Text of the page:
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Why the Time Is Now for Small-Cap and Micro-Cap ETFs

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Market liquidity in micro-cap stocks will get better if the general market continues to improve and the public's risk appetite grows.

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Pundits have cautioned against a possible bond market bubble that could lead to a bond market collapse for over four years now. There has been less money going into bonds and a concomitant increase of money flowing into stocks, ETFs, and equity mutual funds, and this is in the face of the government doing much that should scare off investors. We don't know what will happen with the latest government standoff, which is the struggle over raising the debt ceiling, or with any other possible Washington standoffs, but those who wait to invest in equities until after the smoke clears may miss an opportunity, just as opportunity was lost waiting until after January 1, 2013 to invest in equities. This is especially true in the riskier asset classes, such as emerging markets, small-cap, and micro-cap. (Micro-cap stocks generally are referred to as those companies that have a market capitalization of about $50 million to $300 million.)

The small-cap and micro-cap class are the most volatile cap sizes. Investors in these classes are making a bet that the US economy will grow. Small-cap companies and micro-cap companies have a larger portion of their revenues coming from the US than mid- and large-cap companies, and they benefit more from a stronger US consumer and increased corporate spending. The S&P 500 Index (INDEXSP:.INX) companies receive almost half of their sales from foreign countries, and companies in the S&P Small-Cap 600 Index get less than 30% from foreign country sales. Small-cap companies can also get a boost from an increasing number of corporate buyouts, which will probably happen if the economy continues to improve. There are risks in small caps. If financing gets tight, small-cap companies can suffer, since their access to capital is not as great as big-cap companies. Tight financing risks are even greater in micro-cap.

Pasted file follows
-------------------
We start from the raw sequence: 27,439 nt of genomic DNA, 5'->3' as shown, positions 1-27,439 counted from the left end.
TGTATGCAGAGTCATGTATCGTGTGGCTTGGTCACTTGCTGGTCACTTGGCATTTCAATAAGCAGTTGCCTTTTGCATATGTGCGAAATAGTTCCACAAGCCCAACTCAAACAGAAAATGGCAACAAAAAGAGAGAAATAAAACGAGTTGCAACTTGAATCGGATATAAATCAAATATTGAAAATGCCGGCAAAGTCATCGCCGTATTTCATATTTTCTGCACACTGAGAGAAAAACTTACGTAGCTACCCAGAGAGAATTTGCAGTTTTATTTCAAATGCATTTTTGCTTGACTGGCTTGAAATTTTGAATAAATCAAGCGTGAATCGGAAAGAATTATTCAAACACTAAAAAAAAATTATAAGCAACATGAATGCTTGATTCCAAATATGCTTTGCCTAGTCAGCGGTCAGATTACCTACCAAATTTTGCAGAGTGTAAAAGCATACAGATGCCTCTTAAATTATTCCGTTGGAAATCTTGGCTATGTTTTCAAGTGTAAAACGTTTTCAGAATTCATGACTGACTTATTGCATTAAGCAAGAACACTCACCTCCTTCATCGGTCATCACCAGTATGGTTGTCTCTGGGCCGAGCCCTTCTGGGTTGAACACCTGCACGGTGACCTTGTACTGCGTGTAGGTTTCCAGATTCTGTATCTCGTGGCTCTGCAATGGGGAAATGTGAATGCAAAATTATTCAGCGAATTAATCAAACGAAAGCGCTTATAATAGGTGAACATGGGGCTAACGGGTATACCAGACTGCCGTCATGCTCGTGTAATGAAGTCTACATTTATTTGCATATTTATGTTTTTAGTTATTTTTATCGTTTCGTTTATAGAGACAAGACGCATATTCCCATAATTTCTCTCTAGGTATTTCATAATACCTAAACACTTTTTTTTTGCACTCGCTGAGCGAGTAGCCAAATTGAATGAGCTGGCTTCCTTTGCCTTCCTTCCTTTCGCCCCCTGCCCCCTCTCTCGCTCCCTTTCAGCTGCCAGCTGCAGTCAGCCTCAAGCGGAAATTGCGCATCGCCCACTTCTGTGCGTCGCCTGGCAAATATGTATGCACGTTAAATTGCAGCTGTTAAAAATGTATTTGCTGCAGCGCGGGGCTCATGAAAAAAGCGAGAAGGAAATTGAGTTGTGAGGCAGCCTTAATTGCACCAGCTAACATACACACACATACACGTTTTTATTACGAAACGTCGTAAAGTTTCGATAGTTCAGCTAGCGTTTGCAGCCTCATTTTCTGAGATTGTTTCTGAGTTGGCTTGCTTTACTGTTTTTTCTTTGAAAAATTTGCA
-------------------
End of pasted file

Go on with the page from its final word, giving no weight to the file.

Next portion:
A way to invest in small-cap ETFs is through sectors, rather than broad-based small cap ETFs. The PowerShares Small-Cap Technology ETF (NASDAQ:PSCT) holds the same stocks as those that are in the tech sector of the S&P 600 Small-Cap index. And PSCT does not hold Apple (NASDAQ:AAPL) stock, which has been a problem holding for tech ETFs, since it has declined in value. AAPL dominates many of the tech sector ETFs, and it has declined about 35% from its high over the last 52 weeks, which is the worst performance of all technology stocks in the indexes. Apple comprises about 3.5% of the S&P 500 but about 20% of the S&P 500 technology sector. The reasons for Apple's pullback are varied. Among the concerns is that there is more competition in the tablet and mobile phone markets. Perhaps much of the selling is just profit taking. Apple now sells at a reasonable multiple, and a concern about a severe downward price pressure from here is probably not warranted.

Tech firms continue to benefit from continued changes in the industry, trends such as cloud computing, more consumer products, and consumers' switch to mobile devices and systems. Even if the demand from consumers weakens, tech should continue to grow. Growth in the sector has softened a bit because of global economic weakness and negative news regarding Apple's slowdown, and potential industry slowdown. Tablets, smartphones, and other devices are still good sellers. Even if the personal computer market continues to slow, and there is some question if it will, other products should take up the slack.
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Author and/or his clients hold shares of PSCT, PZI.
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